latin america
Opinion articles written in the style of their author. These texts are to be based on verified facts and must be respectful towards people, even though their actions may be criticized. All opinion articles written by individuals from outside the staff of EL PAÍS shall feature, along with the author’s name (regardless of their greater or lesser renown), a footer stating their office, academic title, political affiliation (if any) and main occupation, or the occupation related to the topic being assessed

Latin America: an election for every palate

The first round of voting in Argentina’s presidential race in late October is buzzing with online conversation largely dominated by far-right candidate Javier Milei

Javier Milei
Argentine presidential candidate Javier Milei at a campaign rally in Buenos Aires, Argentina; September 25, 2023.CRISTINA SILLE (REUTERS)
Francesco Manetto

This month, Latin America is poised to experience four elections that capture the diverse moods and pressing challenges of the region. The presidential elections in Argentina on October 22 will likely draw the most attention, with far-right candidate Javier Milei stirring up a social media feeding frenzy. Ecuador will hold a second and final election amid a security crisis, while Colombians will elect mayors and governors on October 29. Lastly, Venezuelans will choose an opposition leader to run against President Nicolás Maduro, if the ruling Chavista regime allows it.

Milei is an economist and the top vote-getter in the August primaries who wants to dollarize Argentina’s economy and legalize and regulate the human organ trade. This caught the attention of X owner (formerly Twitter) Elon Musk, who reposted an interview of Milei by Tucker Carlson, the former Fox News star. “Very interesting talk that goes far beyond Argentina in subjects discussed,” wrote Musk. In the interview, Milei seized hold of the concept of freedom, stretching it like a piece of bubblegum before concluding with his paradoxical catchphrase: “Long live freedom, damn it.”

Milei’s mission to eradicate Peronism once and for all has put the traditional right wing, represented by Patricia Bullrich, in a difficult position. He claims to be “the only person who has truly confronted Kirchnerism in the last 20 years.” Nestor and Cristina Kirchner, a husband and wife political duo in the Peronist movement, each served as president of Argentina. Meanwhile, Sergio Massa, the candidate from the ruling party, is taking advantage of his position as Minister of Economy by launching new public works projects with much fanfare in a country struggling with high inflation and rising poverty.

While everyone is fretting about the prospect of Javier Milei becoming president in Argentina, Ecuador is facing its own set of challenges. The first round of elections was roiled by a serious spike in violence that peaked with the assassination of presidential candidate Fernando Villavicencio by organized crime figures. Public safety has become the focal point of every contender’s campaign. Backed by former president Rafael Correa, Luisa González has promised to tackle the security issue by declaring a state of emergency that aims to regain control of streets and prisons, and combat drug trafficking. Meanwhile, Daniel Noboa, son of billionaire Álvaro Noboa, recently released a CSI: Miami-style video to present his crime-fighting plan.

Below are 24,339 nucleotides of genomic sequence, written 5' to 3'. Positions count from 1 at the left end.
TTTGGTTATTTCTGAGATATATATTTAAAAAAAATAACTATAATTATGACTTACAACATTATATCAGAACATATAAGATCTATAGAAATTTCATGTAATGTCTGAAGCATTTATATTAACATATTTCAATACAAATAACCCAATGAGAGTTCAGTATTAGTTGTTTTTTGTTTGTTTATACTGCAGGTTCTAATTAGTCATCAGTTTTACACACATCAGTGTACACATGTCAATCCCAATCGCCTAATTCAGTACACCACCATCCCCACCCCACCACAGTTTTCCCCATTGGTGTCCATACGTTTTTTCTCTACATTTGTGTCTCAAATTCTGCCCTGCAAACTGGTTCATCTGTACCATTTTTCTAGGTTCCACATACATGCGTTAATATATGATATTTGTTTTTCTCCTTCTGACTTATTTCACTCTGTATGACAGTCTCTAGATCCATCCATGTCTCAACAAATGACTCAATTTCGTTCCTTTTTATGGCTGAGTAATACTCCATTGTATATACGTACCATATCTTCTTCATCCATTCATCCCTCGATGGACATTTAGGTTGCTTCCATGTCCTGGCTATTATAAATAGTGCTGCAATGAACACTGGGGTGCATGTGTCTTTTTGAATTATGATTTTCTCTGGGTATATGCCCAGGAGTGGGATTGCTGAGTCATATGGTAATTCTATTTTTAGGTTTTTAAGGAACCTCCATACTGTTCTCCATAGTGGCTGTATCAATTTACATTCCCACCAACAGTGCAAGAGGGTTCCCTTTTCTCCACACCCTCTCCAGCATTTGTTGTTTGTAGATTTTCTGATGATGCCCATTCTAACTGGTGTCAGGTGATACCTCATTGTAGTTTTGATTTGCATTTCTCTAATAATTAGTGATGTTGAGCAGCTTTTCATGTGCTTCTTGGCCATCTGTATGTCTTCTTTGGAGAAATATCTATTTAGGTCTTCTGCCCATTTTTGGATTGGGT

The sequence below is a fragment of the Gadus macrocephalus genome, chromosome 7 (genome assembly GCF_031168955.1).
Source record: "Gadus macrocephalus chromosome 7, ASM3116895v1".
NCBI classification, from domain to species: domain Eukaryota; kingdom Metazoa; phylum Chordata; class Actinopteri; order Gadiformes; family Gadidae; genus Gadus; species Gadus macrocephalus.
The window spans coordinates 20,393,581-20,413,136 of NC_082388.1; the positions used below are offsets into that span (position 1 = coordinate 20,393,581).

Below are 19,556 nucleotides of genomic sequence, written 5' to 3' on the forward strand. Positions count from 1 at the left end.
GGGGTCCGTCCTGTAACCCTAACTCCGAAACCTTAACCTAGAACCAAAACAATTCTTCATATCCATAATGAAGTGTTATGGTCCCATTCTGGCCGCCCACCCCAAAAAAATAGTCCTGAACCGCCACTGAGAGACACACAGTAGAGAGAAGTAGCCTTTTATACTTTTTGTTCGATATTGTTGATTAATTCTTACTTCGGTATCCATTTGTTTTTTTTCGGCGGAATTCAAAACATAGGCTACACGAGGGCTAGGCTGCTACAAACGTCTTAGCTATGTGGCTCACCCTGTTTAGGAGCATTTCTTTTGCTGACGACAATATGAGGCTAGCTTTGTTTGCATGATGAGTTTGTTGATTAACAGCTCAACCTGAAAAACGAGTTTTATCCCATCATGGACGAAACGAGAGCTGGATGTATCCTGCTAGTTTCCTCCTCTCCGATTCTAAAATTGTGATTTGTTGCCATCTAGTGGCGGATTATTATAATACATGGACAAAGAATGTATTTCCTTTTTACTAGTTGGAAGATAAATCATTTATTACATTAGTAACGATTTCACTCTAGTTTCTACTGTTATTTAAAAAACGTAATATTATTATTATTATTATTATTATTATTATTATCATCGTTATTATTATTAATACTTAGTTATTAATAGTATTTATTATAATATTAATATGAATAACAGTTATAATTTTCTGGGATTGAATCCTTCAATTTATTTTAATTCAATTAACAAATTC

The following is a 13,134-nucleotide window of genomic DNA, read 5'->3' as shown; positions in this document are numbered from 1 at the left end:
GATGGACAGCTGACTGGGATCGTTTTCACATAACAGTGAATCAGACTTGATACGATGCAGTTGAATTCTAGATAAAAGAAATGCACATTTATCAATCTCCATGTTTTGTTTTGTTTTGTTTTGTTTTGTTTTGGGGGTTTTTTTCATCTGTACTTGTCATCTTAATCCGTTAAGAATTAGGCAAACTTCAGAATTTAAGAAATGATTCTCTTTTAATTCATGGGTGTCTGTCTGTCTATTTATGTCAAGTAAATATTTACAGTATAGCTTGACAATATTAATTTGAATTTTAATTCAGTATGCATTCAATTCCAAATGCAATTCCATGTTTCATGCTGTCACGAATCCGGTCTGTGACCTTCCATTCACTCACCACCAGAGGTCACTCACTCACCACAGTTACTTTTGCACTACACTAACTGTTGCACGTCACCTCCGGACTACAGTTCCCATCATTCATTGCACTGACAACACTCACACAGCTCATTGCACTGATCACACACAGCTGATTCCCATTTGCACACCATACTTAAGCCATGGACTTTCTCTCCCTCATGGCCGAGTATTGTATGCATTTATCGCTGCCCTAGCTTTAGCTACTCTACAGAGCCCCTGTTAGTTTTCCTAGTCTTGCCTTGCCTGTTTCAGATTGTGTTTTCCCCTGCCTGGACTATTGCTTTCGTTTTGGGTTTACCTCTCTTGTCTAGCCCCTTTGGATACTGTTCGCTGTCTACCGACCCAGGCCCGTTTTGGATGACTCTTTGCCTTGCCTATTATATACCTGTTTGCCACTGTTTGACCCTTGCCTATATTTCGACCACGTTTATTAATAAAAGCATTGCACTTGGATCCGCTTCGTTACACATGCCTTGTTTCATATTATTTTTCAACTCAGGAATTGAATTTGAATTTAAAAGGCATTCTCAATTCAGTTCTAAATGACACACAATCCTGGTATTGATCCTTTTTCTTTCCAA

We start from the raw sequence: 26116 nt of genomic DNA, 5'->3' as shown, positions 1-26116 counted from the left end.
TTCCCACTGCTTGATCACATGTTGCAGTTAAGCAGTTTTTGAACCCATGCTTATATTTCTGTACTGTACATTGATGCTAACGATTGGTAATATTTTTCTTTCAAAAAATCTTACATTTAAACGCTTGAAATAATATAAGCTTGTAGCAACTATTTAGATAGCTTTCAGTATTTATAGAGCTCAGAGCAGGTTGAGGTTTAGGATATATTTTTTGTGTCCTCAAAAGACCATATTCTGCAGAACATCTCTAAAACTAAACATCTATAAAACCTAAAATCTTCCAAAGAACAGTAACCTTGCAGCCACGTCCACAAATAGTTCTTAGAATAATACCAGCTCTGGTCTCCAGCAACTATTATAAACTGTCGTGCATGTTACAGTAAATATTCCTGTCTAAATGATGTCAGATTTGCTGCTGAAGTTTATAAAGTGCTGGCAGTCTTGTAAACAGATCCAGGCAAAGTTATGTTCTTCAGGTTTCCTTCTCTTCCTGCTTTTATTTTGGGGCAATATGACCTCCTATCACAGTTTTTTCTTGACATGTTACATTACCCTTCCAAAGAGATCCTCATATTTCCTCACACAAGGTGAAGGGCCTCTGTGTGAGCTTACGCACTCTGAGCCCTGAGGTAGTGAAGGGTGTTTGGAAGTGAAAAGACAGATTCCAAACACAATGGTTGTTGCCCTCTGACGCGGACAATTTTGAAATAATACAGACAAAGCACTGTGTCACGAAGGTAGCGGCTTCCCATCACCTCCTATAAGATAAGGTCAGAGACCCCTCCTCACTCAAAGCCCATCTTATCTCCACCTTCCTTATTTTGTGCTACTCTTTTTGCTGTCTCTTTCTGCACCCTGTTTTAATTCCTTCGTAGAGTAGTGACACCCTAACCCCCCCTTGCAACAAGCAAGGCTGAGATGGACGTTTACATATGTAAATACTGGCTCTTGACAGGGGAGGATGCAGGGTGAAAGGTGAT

It’s a different sort of fight in Venezuela, where Maduro’s opposition has scheduled primaries on October 22 to select their candidate for the 2024 presidential elections. Conservative María Corina Machado is currently leading in the polls, followed by another veteran politician, Henrique Capriles. However, both candidates have been disqualified from running by the new National Electoral Council (CNE), chaired by the same government official who called for their disqualifications. This murky situation has jeopardized the entire primary process and raises concerns about the fairness of the upcoming presidential elections.

Colombians are set to vote this month in midterm elections to elect mayors and governors at a time when President Gustavo Petro’s left-wing coalition is facing numerous challenges. Polls indicate that Carlos Fernando Galán, the New Liberalism candidate and son of Luis Carlos Galán, is likely to become mayor of Bogotá, despite an intense burst of campaign rallies and outreach by his rivals. Luis Carlos Galán was assassinated in 1989 during his presidential campaign.

Sign up for our weekly newsletter to get more English-language news coverage from EL PAÍS USA Edition

Tu suscripción se está usando en otro dispositivo

¿Quieres añadir otro usuario a tu suscripción?

Si continúas leyendo en este dispositivo, no se podrá leer en el otro.

¿Por qué estás viendo esto?


Tu suscripción se está usando en otro dispositivo y solo puedes acceder a EL PAÍS desde un dispositivo a la vez.

Si quieres compartir tu cuenta, cambia tu suscripción a la modalidad Premium, así podrás añadir otro usuario. Cada uno accederá con su propia cuenta de email, lo que os permitirá personalizar vuestra experiencia en EL PAÍS.

En el caso de no saber quién está usando tu cuenta, te recomendamos cambiar tu contraseña aquí.

Si decides continuar compartiendo tu cuenta, este mensaje se mostrará en tu dispositivo y en el de la otra persona que está usando tu cuenta de forma indefinida, afectando a tu experiencia de lectura. Puedes consultar aquí los términos y condiciones de la suscripción digital.

More information

Archived In

Recomendaciones EL PAÍS
Recomendaciones EL PAÍS